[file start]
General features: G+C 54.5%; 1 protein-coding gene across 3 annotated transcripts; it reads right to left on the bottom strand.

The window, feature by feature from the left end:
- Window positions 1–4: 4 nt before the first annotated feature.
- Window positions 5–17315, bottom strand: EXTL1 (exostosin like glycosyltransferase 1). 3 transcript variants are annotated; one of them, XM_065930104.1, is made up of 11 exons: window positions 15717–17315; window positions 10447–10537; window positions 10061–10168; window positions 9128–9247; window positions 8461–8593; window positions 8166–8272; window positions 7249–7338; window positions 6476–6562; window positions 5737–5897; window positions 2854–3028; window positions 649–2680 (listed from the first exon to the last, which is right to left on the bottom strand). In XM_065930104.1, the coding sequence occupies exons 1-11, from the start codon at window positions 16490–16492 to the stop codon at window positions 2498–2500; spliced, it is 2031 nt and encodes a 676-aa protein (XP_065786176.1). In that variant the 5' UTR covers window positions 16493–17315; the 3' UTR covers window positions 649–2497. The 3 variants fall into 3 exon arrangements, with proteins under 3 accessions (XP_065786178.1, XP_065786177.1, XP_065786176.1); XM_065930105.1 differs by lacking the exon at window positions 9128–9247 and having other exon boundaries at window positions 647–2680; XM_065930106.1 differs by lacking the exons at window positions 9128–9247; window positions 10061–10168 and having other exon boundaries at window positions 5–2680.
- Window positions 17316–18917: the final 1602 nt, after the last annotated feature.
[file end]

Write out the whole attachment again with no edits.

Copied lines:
General features: G+C 54.5%; 1 protein-coding gene across 3 annotated transcripts; it reads right to left on the bottom strand.

The window, feature by feature from the left end:
- Window positions 1–4: 4 nt before the first annotated feature.
- Window positions 5–17315, bottom strand: EXTL1 (exostosin like glycosyltransferase 1). 3 transcript variants are annotated; one of them, XM_065930104.1, is made up of 11 exons: window positions 15717–17315; window positions 10447–10537; window positions 10061–10168; window positions 9128–9247; window positions 8461–8593; window positions 8166–8272; window positions 7249–7338; window positions 6476–6562; window positions 5737–5897; window positions 2854–3028; window positions 649–2680 (listed from the first exon to the last, which is right to left on the bottom strand). In XM_065930104.1, the coding sequence occupies exons 1-11, from the start codon at window positions 16490–16492 to the stop codon at window positions 2498–2500; spliced, it is 2031 nt and encodes a 676-aa protein (XP_065786176.1). In that variant the 5' UTR covers window positions 16493–17315; the 3' UTR covers window positions 649–2497. The 3 variants fall into 3 exon arrangements, with proteins under 3 accessions (XP_065786178.1, XP_065786177.1, XP_065786176.1); XM_065930105.1 differs by lacking the exon at window positions 9128–9247 and having other exon boundaries at window positions 647–2680; XM_065930106.1 differs by lacking the exons at window positions 9128–9247; window positions 10061–10168 and having other exon boundaries at window positions 5–2680.
- Window positions 17316–18917: the final 1602 nt, after the last annotated feature.